Foreign Hospitals

(Originally posted in Tickets To: 2014)

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Sometimes, when we move to a new country, we have to get a medical check. Hopefully it’s before. But typically your employer wants to know from a doctor who is native to their country.

So far, I have come to realize. You don’t go to the doctor. You go the hospital. Always the hospital. This makes it sound a lot worse than it is.

In Thailand, we had to go and get some blood work done to make sure we didn’t have some kind of ridiculous disease that I think they made up. I’m that person that passes out from a shot. I need to lay down when getting blood drawn or else the unfortunate person taking my blood (or giving the shot) will have to deal with my unconscious body falling face first onto the floor. So, I’m in a Thai hospital. After filling out paperwork incorrectly twice and waiting for about 30 minutes next to all the people hacking up a lung, I was called back. I explained that I faint. They smiled, nodded and told me to take a seat. I hesitated and had to mime to them that I pass out. They spoke in Thai and laughed at me, but eventually escorted me to a room shared by a guy who had broken limbs. You know that nervous feeling that you may throw up? It’s similar to the feeling of seeing someone with broken limbs and wanting to throw up. They saw my green face and closed the curtain and lay me down. The English speaking doctor (where was she this whole time?!) explained they needed at least two vials of blood. So naturally I covered my eyes and tried not to panic. They did what they had to do, I cried and got dizzy. I sat up and laid back down before almost falling off the gurney. So I stared at the wall while regaining my dignity. And there it was. Blood. On the wall. Blood on the wall. Let me make myself clear: THERE WAS FREAKIN’ BLOOD ON THE WALL. After a few months, I got over it. Because I needed to go to the hospital to get some stuff checked out. And it wasn’t as bad because it didn’t require blood. And interestingly enough, my doctor was my private tutoring student. That was awkward.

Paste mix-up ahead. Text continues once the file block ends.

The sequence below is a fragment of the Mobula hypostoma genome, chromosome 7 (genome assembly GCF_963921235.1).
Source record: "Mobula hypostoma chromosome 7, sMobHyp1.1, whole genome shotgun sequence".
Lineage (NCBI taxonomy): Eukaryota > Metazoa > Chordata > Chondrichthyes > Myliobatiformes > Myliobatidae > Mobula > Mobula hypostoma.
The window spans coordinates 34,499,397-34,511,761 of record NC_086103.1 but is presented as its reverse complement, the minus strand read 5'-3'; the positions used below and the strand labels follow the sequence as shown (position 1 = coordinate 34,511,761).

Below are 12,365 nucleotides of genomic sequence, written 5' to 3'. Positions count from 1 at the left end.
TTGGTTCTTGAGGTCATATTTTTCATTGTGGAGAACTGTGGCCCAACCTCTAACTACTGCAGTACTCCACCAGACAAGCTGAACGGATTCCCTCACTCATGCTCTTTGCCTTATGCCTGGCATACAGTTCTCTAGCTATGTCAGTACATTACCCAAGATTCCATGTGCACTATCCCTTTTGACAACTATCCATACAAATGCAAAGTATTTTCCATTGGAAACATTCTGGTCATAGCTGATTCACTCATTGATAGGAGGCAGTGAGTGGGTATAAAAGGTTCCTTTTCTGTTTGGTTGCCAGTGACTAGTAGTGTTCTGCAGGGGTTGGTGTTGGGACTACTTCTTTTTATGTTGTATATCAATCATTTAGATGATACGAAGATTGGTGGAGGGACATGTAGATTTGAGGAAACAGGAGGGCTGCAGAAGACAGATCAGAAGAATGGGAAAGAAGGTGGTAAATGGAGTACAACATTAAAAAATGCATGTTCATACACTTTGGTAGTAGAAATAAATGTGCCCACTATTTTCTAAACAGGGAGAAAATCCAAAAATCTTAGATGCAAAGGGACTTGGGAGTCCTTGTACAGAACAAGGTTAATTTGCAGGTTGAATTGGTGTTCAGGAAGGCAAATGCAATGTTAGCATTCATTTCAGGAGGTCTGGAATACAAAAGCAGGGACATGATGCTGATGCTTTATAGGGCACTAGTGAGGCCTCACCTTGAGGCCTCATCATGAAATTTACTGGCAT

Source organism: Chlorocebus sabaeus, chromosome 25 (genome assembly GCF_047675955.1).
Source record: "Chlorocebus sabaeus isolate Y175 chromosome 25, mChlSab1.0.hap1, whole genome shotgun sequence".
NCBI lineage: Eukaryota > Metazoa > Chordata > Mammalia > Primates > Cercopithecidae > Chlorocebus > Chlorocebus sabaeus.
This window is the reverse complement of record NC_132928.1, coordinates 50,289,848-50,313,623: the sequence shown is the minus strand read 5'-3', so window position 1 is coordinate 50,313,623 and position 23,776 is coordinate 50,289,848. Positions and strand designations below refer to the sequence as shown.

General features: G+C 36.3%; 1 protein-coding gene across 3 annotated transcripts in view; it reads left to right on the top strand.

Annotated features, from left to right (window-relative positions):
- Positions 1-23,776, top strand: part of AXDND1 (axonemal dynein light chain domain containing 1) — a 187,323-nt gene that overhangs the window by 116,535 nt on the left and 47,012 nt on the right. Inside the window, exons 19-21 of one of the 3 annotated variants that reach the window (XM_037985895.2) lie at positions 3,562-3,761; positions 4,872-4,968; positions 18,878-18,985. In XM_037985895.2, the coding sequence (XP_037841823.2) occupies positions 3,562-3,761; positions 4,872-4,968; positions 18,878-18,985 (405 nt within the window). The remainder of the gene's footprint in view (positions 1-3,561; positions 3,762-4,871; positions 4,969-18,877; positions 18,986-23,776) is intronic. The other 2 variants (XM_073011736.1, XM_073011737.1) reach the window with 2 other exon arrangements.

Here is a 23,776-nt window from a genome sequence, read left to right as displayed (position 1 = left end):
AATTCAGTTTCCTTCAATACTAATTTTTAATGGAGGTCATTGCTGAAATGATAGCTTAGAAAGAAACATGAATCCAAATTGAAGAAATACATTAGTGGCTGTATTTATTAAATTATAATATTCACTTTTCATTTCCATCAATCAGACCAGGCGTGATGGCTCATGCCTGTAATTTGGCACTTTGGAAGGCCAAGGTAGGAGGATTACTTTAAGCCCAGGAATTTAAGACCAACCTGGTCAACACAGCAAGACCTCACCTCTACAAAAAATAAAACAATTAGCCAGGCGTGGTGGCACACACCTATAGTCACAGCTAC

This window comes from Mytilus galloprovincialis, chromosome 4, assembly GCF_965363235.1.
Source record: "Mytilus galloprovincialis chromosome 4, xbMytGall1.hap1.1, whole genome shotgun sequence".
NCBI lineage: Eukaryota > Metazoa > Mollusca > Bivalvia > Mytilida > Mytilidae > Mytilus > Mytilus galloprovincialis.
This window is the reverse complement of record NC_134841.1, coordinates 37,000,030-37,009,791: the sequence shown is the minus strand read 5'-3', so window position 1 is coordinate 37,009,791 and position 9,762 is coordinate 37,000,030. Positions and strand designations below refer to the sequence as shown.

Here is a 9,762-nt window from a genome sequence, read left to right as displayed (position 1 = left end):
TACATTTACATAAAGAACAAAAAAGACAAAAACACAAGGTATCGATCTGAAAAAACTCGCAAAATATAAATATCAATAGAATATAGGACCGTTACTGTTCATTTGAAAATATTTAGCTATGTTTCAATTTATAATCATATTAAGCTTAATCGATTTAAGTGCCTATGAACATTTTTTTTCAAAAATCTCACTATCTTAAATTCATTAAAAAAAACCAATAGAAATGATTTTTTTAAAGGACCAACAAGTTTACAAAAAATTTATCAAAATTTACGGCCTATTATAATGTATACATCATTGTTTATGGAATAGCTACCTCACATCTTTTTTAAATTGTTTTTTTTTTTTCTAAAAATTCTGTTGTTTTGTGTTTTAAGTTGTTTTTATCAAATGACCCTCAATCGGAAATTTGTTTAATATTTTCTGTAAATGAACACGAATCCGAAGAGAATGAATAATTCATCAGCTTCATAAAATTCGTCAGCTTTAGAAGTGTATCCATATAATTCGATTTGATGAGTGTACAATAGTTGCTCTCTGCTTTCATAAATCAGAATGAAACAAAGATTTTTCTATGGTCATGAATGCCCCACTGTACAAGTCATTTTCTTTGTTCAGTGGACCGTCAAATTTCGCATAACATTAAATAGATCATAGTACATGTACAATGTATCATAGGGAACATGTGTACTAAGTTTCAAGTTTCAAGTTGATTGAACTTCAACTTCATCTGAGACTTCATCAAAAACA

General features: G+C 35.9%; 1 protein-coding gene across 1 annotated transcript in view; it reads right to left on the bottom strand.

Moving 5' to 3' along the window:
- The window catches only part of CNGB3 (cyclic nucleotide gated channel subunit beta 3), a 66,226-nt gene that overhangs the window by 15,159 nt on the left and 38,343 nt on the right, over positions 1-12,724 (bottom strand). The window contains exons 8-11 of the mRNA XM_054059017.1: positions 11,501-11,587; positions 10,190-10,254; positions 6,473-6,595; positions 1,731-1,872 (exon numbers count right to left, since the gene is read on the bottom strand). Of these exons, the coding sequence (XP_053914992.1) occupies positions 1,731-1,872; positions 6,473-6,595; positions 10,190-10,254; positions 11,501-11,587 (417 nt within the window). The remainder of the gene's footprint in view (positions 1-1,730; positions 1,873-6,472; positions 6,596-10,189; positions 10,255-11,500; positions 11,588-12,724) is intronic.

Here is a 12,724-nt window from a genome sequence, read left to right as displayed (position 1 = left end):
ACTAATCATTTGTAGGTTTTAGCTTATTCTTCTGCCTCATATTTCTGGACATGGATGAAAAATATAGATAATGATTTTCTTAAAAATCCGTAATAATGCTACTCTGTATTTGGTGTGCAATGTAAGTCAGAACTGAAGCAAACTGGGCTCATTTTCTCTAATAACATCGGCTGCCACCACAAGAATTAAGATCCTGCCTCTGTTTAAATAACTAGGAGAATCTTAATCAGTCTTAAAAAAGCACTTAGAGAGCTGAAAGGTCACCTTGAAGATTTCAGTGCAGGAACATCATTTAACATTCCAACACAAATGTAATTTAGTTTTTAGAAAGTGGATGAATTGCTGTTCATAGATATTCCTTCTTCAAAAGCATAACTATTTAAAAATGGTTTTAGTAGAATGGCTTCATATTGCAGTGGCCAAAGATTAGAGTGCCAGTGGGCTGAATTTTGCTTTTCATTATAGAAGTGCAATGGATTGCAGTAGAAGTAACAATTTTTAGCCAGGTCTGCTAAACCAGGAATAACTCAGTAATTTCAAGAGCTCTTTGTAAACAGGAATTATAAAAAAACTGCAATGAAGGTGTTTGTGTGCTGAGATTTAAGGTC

Flash forward to August 2013: Korea. The first week here, I needed to get a medical check. When I asked what it consisted of, the manager said ‘Oh normal things.’ So, I went and had my teeth looked at. Even though I had just eaten and hadn’t brushed my teeth, they said I have great teeth. Then I had my hearing tested (3 high pitched notes), an eye test (look at numbers after having a thing pressed against your eye and making vision blurry), a height/weight check (not your business), a urine test (haha! I passed that one!), and the blood test. SCREEECH. What? A blood test. Please stick out your arm. Um.. no I can’t do that. Yes, you have to, Teacher. You didn’t tell me about this! Oh sorry. You will be fine! I pass out. What? I faint. What? I need to lie down. Oh Teacher don’t be silly. No seriously, I need to lie down. Okay. (Insert crying and dizziness). Now please bare your chest so we can awkwardly test your heart beat. Now go upstairs for chest x-ray. Wait patiently while the nurses are distracted by their KakaoStories on their phones. Cough to get their attention. Then straight up say “Hey” and then put your chest against the x-ray machine. Relax. Now push so your shoulders are against the flat board even though you have huge knockers and can’t really be flat against anything. Okay thank you Teacher. You can get dressed now.

Well at least it was over and done with, right? Nope. My manager failed to pick up the documents by the deadline and guess who got to do it ALL OVER AGAIN?! Me.

Then, I got a promotion 6 months later. And last week I got a text message, “Teacher, I will take you to hospital tomorrow.” “Why?” “New contract. New hospital tests.” Le sigh. At least there wasn’t any blood on the wall.

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Obviously there have been some updates since February 2014. I have been in the hospitals for various surgeries as well.. Feel free to read those articles.